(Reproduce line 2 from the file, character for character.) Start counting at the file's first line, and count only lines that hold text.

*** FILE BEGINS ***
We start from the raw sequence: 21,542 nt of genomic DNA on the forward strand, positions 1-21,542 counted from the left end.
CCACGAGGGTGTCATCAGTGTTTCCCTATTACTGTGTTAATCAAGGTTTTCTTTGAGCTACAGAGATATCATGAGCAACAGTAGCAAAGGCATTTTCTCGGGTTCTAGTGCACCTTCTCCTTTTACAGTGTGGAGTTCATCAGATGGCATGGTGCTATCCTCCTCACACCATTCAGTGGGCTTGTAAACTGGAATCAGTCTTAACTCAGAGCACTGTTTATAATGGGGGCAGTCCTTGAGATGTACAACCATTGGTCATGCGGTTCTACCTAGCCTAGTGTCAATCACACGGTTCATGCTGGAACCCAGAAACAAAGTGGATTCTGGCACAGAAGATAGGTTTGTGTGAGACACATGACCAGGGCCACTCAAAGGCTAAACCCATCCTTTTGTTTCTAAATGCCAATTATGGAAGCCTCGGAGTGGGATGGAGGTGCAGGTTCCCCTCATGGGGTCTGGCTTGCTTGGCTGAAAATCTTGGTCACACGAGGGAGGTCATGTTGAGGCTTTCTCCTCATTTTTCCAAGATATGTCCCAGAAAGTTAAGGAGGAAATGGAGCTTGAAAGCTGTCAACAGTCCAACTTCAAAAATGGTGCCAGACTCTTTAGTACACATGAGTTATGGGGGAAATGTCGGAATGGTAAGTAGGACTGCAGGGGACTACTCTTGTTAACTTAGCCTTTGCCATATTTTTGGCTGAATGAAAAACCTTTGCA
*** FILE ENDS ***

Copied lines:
CCACGAGGGTGTCATCAGTGTTTCCCTATTACTGTGTTAATCAAGGTTTTCTTTGAGCTACAGAGATATCATGAGCAACAGTAGCAAAGGCATTTTCTCGGGTTCTAGTGCACCTTCTCCTTTTACAGTGTGGAGTTCATCAGATGGCATGGTGCTATCCTCCTCACACCATTCAGTGGGCTTGTAAACTGGAATCAGTCTTAACTCAGAGCACTGTTTATAATGGGGGCAGTCCTTGAGATGTACAACCATTGGTCATGCGGTTCTACCTAGCCTAGTGTCAATCACACGGTTCATGCTGGAACCCAGAAACAAAGTGGATTCTGGCACAGAAGATAGGTTTGTGTGAGACACATGACCAGGGCCACTCAAAGGCTAAACCCATCCTTTTGTTTCTAAATGCCAATTATGGAAGCCTCGGAGTGGGATGGAGGTGCAGGTTCCCCTCATGGGGTCTGGCTTGCTTGGCTGAAAATCTTGGTCACACGAGGGAGGTCATGTTGAGGCTTTCTCCTCATTTTTCCAAGATATGTCCCAGAAAGTTAAGGAGGAAATGGAGCTTGAAAGCTGTCAACAGTCCAACTTCAAAAATGGTGCCAGACTCTTTAGTACACATGAGTTATGGGGGAAATGTCGGAATGGTAAGTAGGACTGCAGGGGACTACTCTTGTTAACTTAGCCTTTGCCATATTTTTGGCTGAATGAAAAACCTTTGCA